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Less Severe Melanoma Linked with Higher Levels of Vitamin D

Posted: September 29, 2009

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It's not clear how food, sun exposure and supplements contributed to the higher levels of vitamin D in some people, although they did take more multivitamins and cod liver oil, she said.

Melanoma is the cause of most skin cancer deaths, even though it accounts for less than 5% of skin cancer cases. The best way to prevent melanoma is by avoiding excessive sun exposure. To boosts levels of vitamin D, people with melanoma should take daily supplements, the authors concluded, and consume foods that contain vitamin D, such as fatty fish and some fortified cereals.

The study is provocative and "somewhat contrary to traditional thinking," said Dr. Adit Ginde, an assistant professor of surgery at the University of Colorado Denver School of Medicine. More work needs to be done to prove that vitamin D levels directly affect skin cancer development and to determine if increasing the levels will help people with melanoma, he said.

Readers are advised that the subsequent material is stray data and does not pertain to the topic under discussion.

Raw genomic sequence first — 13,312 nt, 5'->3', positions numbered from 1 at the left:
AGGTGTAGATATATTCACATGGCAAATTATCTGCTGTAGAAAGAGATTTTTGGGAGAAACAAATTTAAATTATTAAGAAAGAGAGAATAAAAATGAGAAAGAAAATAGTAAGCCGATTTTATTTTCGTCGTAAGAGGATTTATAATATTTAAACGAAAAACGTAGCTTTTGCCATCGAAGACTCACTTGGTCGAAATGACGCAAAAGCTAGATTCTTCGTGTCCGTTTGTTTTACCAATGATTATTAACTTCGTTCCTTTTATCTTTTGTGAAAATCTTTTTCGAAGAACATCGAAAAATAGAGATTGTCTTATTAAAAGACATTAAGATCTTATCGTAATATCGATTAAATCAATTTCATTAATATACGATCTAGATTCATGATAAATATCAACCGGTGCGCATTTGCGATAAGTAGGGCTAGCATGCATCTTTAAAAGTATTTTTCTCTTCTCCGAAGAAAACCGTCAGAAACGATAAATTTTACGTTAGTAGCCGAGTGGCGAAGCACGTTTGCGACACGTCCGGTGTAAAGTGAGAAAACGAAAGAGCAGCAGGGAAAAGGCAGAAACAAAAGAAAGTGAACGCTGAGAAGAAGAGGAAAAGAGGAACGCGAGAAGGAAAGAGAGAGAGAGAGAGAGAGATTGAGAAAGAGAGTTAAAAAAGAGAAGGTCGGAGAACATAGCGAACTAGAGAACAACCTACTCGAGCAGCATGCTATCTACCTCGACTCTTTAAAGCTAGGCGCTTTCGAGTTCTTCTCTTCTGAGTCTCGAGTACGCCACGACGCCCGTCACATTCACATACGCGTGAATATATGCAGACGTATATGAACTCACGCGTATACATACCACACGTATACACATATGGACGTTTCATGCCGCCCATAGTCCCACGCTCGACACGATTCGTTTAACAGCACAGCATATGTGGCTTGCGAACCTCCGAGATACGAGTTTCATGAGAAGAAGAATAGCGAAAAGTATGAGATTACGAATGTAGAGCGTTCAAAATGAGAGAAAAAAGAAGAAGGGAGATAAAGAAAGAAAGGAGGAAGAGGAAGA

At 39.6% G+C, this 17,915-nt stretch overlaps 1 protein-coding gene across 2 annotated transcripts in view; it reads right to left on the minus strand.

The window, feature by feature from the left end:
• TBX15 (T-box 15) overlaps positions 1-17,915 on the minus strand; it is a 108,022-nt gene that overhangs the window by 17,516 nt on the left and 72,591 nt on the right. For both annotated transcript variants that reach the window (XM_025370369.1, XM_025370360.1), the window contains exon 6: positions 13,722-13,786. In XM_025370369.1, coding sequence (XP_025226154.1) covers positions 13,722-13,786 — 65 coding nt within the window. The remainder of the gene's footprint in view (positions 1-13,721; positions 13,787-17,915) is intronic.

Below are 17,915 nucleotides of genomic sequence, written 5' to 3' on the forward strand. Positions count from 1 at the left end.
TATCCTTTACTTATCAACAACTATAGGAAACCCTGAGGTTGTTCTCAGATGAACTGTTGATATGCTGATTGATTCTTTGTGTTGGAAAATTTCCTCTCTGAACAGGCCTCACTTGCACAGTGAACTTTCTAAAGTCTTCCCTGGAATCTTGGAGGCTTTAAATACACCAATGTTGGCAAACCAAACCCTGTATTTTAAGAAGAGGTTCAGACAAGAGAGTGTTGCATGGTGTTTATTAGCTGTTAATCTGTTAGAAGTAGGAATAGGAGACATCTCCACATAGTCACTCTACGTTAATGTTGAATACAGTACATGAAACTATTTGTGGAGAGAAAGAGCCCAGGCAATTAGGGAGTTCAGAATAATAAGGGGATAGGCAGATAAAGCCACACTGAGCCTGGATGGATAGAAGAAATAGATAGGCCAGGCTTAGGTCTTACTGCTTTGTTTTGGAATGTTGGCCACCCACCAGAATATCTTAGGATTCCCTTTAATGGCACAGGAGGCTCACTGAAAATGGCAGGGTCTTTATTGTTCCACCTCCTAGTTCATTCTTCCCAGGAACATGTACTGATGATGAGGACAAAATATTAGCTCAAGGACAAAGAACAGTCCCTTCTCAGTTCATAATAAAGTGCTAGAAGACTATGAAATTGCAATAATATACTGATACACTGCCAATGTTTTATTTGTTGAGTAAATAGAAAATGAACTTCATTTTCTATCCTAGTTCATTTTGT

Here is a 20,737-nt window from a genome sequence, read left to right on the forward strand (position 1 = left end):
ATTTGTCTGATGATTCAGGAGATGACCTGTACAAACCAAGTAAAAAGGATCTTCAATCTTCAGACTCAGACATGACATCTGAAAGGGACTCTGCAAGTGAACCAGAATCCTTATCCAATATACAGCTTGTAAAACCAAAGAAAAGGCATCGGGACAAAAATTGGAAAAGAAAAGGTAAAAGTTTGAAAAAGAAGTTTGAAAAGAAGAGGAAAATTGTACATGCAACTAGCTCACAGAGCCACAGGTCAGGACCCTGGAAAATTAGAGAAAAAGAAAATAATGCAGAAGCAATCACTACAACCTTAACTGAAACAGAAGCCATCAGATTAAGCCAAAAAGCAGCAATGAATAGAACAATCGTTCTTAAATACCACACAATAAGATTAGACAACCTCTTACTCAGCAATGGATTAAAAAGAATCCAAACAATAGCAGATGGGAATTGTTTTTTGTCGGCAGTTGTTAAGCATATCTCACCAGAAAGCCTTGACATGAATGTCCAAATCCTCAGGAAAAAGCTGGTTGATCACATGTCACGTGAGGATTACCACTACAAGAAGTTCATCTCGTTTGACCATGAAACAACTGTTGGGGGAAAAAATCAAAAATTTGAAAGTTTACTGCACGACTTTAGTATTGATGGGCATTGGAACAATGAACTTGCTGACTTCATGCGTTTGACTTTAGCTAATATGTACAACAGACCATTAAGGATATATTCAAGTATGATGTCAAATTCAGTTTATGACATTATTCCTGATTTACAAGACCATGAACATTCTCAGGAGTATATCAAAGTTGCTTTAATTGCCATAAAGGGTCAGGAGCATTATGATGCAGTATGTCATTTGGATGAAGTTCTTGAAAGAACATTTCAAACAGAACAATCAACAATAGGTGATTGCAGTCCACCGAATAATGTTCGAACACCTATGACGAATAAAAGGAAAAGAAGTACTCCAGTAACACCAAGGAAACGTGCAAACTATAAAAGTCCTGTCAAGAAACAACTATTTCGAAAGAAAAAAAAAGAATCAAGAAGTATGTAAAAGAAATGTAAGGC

Vitamin D appears to be more than a cancer fighter. Low levels of vitamin D have been linked to a variety of health problems, including heart disease, infections and poor overall health. And adults with low levels may suffer from lower bone mineral density.

But researchers have noticed that vitamin D deficiency has been on the rise in recent decades. An earlier study led by Ginde found that more than 75% of Americans don't have high enough vitamin D levels, with African-Americans and Latinos at especially high risk.